AI: A global technological phenomenon
If your business isn't considering the potential impact of AI, it should be. Artificial intelligence may not have passed the Turing Test, but its avid adoption across industries suggests that investment will continue to soar. Within the next five years, Transparency Market Research predicts that the global AI market will exceed $3bn. Over the last year, various organisations have contributed to a vibrant and competitive space. Here, we list five of AI's most interesting developments.
1) AI on the brain
One of the more lofty aspirations of AI enthusiasts is the creation of brain to computer interfaces (BCIs). These systems aim to remove the lag between thought, action, and computer response. In simple terms, BCIs merge electrical impulses in the brain with computerised tools. At the moment, BCI applications focus largely on alleviating the symptoms of those with nerve or limb injuries. Outside of healthcare, BCIs could be used in industry to 'telepathically' control machinery and production lines.
BCIs are more than a pipe dream. In 2018, a team of neuroengineers successfully converted thought into speech using AI. A number of companies have also made tangible progress. The most well known – not least of all due to its somewhat erratic CEO Elon Musk – is Neuralink. Other notable companies include Kernel and Neurable.
2) Facial recognition hits the mainstream
Thanks to technological advances in deep learning and image recognition, facial recognition has become alarmingly accurate. Assuming it is accurate and without bias, facial recognition can improve efficiency and security. In 2018, pop star Taylor Swift used facial recognition technology at a concert to pick out stalkers in the crowd. Unfortunately, Swift failed to consider that this compromised the privacy of her fans.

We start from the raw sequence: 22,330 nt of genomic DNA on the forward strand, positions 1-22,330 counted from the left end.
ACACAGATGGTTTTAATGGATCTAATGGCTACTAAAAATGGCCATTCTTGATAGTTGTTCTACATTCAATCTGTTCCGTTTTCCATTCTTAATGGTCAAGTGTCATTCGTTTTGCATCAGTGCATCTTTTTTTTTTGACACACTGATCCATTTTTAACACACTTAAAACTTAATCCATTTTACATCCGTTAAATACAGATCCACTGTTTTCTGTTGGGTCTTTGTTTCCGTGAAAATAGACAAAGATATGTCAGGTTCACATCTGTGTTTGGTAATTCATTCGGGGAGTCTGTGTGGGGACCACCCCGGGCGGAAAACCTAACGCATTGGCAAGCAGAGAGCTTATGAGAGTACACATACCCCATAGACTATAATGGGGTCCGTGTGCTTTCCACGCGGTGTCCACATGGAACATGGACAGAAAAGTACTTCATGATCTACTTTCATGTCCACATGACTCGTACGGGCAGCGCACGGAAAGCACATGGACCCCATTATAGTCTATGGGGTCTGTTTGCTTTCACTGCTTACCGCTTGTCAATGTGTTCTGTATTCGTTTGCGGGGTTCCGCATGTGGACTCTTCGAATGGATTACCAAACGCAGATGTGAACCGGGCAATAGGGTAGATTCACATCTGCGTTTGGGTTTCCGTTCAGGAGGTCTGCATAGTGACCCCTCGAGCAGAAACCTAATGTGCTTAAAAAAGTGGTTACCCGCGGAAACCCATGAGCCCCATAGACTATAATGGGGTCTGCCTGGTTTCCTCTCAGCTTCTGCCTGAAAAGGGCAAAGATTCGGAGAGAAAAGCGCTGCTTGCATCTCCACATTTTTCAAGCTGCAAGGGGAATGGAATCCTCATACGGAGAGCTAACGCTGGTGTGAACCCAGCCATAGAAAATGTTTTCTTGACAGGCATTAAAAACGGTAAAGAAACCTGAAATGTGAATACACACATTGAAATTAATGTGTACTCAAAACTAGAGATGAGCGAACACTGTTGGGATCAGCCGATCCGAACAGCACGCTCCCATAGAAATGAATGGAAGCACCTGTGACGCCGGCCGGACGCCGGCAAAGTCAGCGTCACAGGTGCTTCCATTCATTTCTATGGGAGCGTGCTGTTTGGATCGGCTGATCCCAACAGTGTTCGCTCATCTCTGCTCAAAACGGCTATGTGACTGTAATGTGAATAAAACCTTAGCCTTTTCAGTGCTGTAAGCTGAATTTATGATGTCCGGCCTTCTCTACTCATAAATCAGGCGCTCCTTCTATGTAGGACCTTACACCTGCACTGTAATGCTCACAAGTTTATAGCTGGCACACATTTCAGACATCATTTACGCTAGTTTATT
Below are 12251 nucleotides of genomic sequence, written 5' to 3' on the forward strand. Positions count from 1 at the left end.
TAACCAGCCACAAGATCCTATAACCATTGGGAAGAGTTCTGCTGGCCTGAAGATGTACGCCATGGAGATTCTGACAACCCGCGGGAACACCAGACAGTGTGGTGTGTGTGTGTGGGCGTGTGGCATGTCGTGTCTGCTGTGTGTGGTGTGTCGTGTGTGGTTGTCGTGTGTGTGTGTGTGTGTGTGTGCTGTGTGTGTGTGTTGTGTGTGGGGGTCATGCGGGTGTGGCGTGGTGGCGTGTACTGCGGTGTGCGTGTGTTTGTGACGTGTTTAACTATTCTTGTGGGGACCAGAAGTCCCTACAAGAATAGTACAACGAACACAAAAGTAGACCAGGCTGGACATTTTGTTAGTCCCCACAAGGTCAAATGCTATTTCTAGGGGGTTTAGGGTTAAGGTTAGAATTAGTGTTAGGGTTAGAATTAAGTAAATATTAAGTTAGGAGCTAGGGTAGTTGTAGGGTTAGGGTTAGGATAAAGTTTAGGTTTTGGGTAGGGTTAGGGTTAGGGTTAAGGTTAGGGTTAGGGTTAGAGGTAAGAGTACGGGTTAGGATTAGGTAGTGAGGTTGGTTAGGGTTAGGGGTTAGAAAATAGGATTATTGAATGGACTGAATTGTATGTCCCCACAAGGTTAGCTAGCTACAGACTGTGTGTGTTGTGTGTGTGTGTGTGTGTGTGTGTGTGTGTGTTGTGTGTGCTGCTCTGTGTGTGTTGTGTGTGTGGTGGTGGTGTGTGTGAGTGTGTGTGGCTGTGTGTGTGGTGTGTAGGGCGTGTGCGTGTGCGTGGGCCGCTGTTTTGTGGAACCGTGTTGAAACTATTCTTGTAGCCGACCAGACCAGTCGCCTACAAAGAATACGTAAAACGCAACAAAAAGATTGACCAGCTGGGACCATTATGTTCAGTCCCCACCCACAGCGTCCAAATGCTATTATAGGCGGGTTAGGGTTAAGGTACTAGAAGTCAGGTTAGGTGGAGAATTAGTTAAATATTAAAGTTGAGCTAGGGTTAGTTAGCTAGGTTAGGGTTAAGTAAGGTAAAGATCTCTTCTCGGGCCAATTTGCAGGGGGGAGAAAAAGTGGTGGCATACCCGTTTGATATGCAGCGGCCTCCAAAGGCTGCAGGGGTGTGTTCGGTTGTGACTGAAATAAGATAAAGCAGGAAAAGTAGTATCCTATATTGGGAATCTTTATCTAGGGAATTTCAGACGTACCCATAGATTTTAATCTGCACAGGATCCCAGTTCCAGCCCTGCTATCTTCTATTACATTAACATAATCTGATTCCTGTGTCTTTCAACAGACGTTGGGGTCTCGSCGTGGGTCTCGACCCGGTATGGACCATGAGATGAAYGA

Despite regulatory uncertainty, facial recognition is already used by major companies. Apple and Microsoft both leverage facial recognition as a form of authentication, Alibaba's grocery venture Freshippo uses it to verify payments, and Shanghai's Hongqiao Airport has installed a facial check in system.
3) Digital twins grow up
Digital twins are exact replicas of products, processes, or services. Following the maturity of AI, machine learning, and data analytics, the advantages of digital twins have become clear. They can monitor systems in real time, using intelligent software to optimise essentially any operation. Digital Twins are certainly a technology trend to watch as their use and deployment in business expands. The global digital twin market hit $1.88bn in 2018, with optimistic estimates that the number will rise to $13.6bn by the end of 2025.
4) Governments take AI seriously
On May 10th 2018, the White House hosted its first AI Summit, bringing together over 100 senior government officials, tech experts, and American business leaders. More likely than not, the Artificial Intelligence For American Industry summit represented the US government's response to global competition. China has been steadily enacting its plan to become a world leader in AI, and the EU has announced that it will invest at least $24bn in the technology by 2020. The White House summit showed a shift that Artificial intelligence has moved out of the realms of business and now sits firmly at the top of the official agenda.
5) 'Emotional' AI
Artificial intelligence might not be able to feel emotions, but it can understand them. Intelligent systems can now recognise, interpret and replicate human emotion. Artificial emotional intelligence, otherwise known as affective computing, is the field in which smart software can recognise, interpret and replicate human emotion. Last year, an experiment at Ohio State University found that AI could recognise different emotions more accurately than human participants. Ultimately, artificial emotional intelligence signals the expansion of AI into jobs that were previously thought of as fundamentally 'human'.